Yes and no.
There are a couple different aspects to syntax.
Readability has already been mentioned.
Expressivity is an interesting case. I'm going to use function-passing as an example, because it's sort of an inflection point of semantic/syntactic pain.
Let's take C++ for example. I can create a first-order function after this fashion:
void run_func(funcClass fun)
This particular idiom is commonly used in Stepanov's Elements of Programming.
On the other hand, I can mimic it in Common Lisp with something like this:
(defun myfunc() )
Or, in Perl -
my $func = shift;
$func->(); #syntax may be a little off.
Or, in Python -
These all have - essentially - the same semantic content, although the C++ example carries some type metadata. Which language expresses the idea of passing a higher-order function the best? Common Lisp barely makes a syntactical variation. C++ requires a class to be created just to 'carry' the function. Perl is pretty straightforward about making some level of differentiation. So is Python.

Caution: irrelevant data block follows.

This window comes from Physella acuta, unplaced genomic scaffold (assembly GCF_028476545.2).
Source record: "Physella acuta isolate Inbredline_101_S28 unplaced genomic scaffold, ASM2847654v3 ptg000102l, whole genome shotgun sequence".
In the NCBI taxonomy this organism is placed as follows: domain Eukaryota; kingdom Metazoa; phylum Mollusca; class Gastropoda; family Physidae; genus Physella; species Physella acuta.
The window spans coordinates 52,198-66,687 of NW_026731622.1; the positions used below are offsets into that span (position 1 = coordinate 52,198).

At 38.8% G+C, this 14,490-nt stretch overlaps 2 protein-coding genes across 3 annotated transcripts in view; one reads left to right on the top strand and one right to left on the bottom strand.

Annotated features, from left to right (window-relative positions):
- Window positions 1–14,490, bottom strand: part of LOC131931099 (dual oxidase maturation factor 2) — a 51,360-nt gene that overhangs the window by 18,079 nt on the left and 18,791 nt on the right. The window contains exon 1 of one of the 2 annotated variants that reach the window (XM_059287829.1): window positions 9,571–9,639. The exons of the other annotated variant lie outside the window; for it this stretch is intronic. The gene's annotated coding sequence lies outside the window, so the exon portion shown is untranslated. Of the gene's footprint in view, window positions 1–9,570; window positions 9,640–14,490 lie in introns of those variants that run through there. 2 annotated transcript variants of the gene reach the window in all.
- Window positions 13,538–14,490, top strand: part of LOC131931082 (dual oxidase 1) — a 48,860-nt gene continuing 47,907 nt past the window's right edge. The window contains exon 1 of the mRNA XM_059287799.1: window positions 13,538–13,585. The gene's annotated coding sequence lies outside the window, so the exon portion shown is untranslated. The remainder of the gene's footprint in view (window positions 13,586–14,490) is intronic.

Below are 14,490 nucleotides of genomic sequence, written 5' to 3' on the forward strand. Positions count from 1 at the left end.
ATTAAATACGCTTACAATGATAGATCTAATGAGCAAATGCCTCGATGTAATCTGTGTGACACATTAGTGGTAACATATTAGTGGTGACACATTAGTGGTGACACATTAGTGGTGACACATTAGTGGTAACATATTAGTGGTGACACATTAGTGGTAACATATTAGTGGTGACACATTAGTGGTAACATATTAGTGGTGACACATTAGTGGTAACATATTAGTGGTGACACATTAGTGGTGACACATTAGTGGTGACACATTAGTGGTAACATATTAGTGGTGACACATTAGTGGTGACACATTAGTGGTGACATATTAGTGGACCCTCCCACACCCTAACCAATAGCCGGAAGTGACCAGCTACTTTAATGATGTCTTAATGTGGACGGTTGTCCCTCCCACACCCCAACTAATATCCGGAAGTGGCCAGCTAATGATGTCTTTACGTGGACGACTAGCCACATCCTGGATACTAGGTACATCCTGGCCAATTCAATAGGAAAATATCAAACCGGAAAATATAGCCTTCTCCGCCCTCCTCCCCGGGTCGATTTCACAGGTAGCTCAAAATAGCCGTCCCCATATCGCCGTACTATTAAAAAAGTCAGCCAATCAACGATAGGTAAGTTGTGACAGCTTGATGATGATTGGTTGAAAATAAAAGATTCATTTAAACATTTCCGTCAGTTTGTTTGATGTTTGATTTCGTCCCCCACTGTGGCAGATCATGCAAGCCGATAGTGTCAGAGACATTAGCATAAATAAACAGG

Which approach best suits the problem domain? Which approach best can express the thoughts in your head with the least 'impedance mismatch'?
Parsability is - in my mind- a big deal. In particular, I refer to the ability of the IDE to parse and chop the language without making errors. Reformatting is useful. Token-delimited languages tend to parse well - ruby/c/pascal, etc.
Consider though - major systems of all sorts have been created with every serious language to solve real-world issues. Although syntax is a barrier to express some things, it is a work-around-able barrier. Turing equivalence and all that.